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11 Warning Signs That A Student In Your Class May Have Dyslexia

Did you know that every class has approximately one student with a learning disability such as dyslexia? When I was teaching I thought I was quite lucky because I never…

Did you know that every class has approximately one student with a learning disability such as dyslexia?

When I was teaching I thought I was quite lucky because I never came a across a student who had dyslexia. What I didn’t know at the time was that I very likely had taught students with a learning disability, but unfortunately these students had fallen through the gap and had never been identified as having a learning disability.

If you suspect a student in your class has dyslexia but you are unsure of what to look for, then these tips will help you begin the identification process.

11 Warning Signs That A Student In Your Class May Have Dyslexia | topnotchteaching.com

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3 Comments

  1. Cassandra

    What’s the earliest grade or age that dyslexia can be recognized? Sometimes I wonder abt my kindergartner:(

    Reply
    • Melinda

      Hi Cassandra,
      Thanks for your question. It’s important to remember that a child does not need a diagnosis of Dyslexia in order to benefit from intervention. If you suspect there is a problem with a child (or children in your class), such as he/she is losing interest in reading and lacking in confidence, then early intervention is a great idea. Generally speaking though, children should have near perfect skills of blending, segmenting and manipulation by age 7. These skills can definitely be improved with high quality tuition and repeated practice. You can read more about these skills and pick up some easy to implement activities to try with your class from the below links.

      https://topnotchteaching.com/lesson-ideas/help-students-improve-the-skills-needed-for-reading/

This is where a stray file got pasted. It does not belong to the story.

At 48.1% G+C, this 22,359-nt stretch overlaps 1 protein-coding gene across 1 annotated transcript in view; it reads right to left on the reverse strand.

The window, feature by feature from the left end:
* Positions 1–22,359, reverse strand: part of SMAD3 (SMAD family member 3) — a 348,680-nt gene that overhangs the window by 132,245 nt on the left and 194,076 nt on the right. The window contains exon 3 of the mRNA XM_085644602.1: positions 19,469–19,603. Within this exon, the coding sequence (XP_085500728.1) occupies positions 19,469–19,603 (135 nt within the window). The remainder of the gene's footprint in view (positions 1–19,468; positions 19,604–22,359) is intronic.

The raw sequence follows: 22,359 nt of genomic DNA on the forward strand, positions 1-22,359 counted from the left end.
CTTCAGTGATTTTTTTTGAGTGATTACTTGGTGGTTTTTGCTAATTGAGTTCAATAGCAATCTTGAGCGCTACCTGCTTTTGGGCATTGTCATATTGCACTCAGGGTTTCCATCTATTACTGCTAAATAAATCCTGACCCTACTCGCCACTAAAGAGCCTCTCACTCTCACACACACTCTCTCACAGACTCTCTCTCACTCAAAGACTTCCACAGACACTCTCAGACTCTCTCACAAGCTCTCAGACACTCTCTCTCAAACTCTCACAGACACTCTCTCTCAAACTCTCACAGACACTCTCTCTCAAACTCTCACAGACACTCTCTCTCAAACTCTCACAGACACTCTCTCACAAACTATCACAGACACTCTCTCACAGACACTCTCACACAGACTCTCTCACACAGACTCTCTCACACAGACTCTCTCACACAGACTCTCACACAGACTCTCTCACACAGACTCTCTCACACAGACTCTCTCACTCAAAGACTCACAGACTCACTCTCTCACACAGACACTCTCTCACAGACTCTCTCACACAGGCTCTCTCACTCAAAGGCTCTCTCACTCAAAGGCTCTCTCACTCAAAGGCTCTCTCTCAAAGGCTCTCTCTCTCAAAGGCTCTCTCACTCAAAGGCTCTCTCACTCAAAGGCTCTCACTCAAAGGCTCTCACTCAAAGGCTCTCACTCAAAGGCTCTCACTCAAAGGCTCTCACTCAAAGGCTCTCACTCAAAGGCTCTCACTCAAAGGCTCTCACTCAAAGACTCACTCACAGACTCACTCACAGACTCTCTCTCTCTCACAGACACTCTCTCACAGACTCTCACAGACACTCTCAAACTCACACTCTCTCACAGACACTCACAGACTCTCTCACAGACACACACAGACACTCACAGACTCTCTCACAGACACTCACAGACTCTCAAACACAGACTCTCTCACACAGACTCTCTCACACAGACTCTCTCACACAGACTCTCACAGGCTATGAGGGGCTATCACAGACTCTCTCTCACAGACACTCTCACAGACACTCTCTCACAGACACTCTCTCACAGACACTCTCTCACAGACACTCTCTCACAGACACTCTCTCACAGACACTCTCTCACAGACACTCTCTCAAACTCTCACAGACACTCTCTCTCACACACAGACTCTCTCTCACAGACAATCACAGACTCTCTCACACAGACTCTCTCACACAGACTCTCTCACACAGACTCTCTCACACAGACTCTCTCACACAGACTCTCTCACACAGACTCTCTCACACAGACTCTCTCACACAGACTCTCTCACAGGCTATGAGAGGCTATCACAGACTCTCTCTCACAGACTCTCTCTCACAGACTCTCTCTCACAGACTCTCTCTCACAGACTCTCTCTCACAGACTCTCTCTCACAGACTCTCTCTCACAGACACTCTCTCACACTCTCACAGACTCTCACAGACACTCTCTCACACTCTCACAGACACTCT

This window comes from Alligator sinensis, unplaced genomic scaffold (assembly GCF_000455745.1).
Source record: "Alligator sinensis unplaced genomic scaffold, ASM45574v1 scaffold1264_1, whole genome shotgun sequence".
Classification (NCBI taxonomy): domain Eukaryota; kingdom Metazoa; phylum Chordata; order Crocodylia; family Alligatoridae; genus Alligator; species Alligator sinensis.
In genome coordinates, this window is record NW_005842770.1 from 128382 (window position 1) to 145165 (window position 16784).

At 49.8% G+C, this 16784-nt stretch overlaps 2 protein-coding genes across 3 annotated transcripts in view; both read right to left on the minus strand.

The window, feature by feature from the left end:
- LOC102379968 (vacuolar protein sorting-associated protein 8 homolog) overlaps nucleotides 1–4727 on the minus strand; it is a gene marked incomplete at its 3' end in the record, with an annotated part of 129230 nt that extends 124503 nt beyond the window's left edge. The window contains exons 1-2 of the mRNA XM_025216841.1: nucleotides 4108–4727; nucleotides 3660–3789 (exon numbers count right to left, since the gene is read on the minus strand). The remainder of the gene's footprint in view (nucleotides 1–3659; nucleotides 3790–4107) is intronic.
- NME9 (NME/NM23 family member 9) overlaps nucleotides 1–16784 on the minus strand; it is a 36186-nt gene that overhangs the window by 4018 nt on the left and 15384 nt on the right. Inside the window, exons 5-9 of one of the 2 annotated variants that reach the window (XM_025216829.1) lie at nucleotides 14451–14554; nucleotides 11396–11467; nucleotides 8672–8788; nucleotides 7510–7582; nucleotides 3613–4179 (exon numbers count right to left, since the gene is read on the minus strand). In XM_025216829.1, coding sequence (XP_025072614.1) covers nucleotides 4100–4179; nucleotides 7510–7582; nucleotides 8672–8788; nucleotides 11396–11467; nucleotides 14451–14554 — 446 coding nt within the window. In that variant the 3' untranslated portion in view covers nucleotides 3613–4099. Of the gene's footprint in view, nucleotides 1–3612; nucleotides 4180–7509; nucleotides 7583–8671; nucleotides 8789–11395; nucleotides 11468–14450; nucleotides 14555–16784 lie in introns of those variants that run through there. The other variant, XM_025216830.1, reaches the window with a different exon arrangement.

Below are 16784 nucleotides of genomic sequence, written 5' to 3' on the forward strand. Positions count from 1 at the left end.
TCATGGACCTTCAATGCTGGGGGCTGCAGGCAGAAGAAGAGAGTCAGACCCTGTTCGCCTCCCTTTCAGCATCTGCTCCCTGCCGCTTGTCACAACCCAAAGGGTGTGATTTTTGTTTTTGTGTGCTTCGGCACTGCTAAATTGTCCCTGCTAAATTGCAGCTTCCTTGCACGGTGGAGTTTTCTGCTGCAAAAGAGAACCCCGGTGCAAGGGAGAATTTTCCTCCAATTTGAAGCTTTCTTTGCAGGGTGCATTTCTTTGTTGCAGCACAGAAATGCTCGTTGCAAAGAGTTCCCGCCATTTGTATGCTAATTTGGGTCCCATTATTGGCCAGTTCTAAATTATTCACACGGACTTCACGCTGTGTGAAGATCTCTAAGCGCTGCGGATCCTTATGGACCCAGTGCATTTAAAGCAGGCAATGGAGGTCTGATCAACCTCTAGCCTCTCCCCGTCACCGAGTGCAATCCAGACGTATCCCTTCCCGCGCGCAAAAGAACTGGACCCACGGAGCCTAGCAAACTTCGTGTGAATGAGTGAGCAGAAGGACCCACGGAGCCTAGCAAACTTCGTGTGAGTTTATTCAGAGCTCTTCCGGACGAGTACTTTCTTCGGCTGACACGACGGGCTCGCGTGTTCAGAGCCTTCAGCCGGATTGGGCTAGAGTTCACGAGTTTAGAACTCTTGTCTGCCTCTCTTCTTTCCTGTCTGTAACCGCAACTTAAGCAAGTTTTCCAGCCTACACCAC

https://topnotchteaching.com/lesson-ideas/teach-children-to-read/

      Cheers
      Mel

      Reply
  2. Luqman Michel

    Hi Mel,
    This is your first post that I find a little difficult to accept. I have had certified dyslexic kids who had come to me for tuition over the past 11 years. I have read widely on dyslexia.

    Now, I do not like to use that term at all as over time some people with vested interest appear to include many ailments/conditions that were not originally included.
    Dyslexia is one of the list of learning disabilities as defined by the Learning Disabilities association of America.

    The Dyslexia Association, on the other hand, include everything under the learning disabilities list as dyslexia.

    A definition of dyslexia that has been there for about 30 years is that dyslexics have a phonological awareness deficit. I teach dyslexics 3 languages which all use the same 26 alphabets. When my students first come to me they are able to read well in 2 of the languages but not in English. Very often they are unable to read even one sentence in English.

    Now, if dyslexics have a phonological awareness deficit, how in the world are they able to read in two of the languages?

    You said:
    1.Have difficulty naming the letter names and sound.
    2.Have trouble knowing that sounds can be represented by letters or group of letters.

    They write this all over the internet and they are incorrect. All my students can name letters and their sound in 2 of the languages but not in English.
    They also know that sounds can be represented by letters and group of letters.

    Write to me and I’ll elaborate.

    Reply

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